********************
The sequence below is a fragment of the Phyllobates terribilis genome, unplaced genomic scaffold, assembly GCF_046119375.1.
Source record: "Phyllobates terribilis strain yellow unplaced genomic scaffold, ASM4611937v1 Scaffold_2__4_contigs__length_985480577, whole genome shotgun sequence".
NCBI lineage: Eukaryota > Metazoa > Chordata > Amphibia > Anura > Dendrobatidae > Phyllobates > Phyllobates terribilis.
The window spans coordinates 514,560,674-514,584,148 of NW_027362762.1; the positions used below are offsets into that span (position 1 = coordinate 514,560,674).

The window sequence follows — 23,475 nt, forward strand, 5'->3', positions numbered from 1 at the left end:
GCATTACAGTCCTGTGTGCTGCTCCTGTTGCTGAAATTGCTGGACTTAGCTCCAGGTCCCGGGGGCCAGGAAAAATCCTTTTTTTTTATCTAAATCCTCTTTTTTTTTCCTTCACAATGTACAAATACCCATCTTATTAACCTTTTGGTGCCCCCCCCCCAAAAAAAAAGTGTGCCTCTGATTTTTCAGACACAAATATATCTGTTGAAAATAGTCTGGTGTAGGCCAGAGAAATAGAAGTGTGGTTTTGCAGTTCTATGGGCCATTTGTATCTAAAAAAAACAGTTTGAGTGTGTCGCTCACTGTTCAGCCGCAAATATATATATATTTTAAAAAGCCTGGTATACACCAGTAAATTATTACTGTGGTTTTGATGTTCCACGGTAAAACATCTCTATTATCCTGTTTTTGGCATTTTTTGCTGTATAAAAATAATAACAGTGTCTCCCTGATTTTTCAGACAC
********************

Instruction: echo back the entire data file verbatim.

The sequence below is a fragment of the Phyllobates terribilis genome, unplaced genomic scaffold, assembly GCF_046119375.1.
Source record: "Phyllobates terribilis strain yellow unplaced genomic scaffold, ASM4611937v1 Scaffold_2__4_contigs__length_985480577, whole genome shotgun sequence".
NCBI lineage: Eukaryota > Metazoa > Chordata > Amphibia > Anura > Dendrobatidae > Phyllobates > Phyllobates terribilis.
The window spans coordinates 514,560,674-514,584,148 of NW_027362762.1; the positions used below are offsets into that span (position 1 = coordinate 514,560,674).

The window sequence follows — 23,475 nt, forward strand, 5'->3', positions numbered from 1 at the left end:
GCATTACAGTCCTGTGTGCTGCTCCTGTTGCTGAAATTGCTGGACTTAGCTCCAGGTCCCGGGGGCCAGGAAAAATCCTTTTTTTTTATCTAAATCCTCTTTTTTTTTCCTTCACAATGTACAAATACCCATCTTATTAACCTTTTGGTGCCCCCCCCCCAAAAAAAAAGTGTGCCTCTGATTTTTCAGACACAAATATATCTGTTGAAAATAGTCTGGTGTAGGCCAGAGAAATAGAAGTGTGGTTTTGCAGTTCTATGGGCCATTTGTATCTAAAAAAAACAGTTTGAGTGTGTCGCTCACTGTTCAGCCGCAAATATATATATATTTTAAAAAGCCTGGTATACACCAGTAAATTATTACTGTGGTTTTGATGTTCCACGGTAAAACATCTCTATTATCCTGTTTTTGGCATTTTTTGCTGTATAAAAATAATAACAGTGTCTCCCTGATTTTTCAGACAC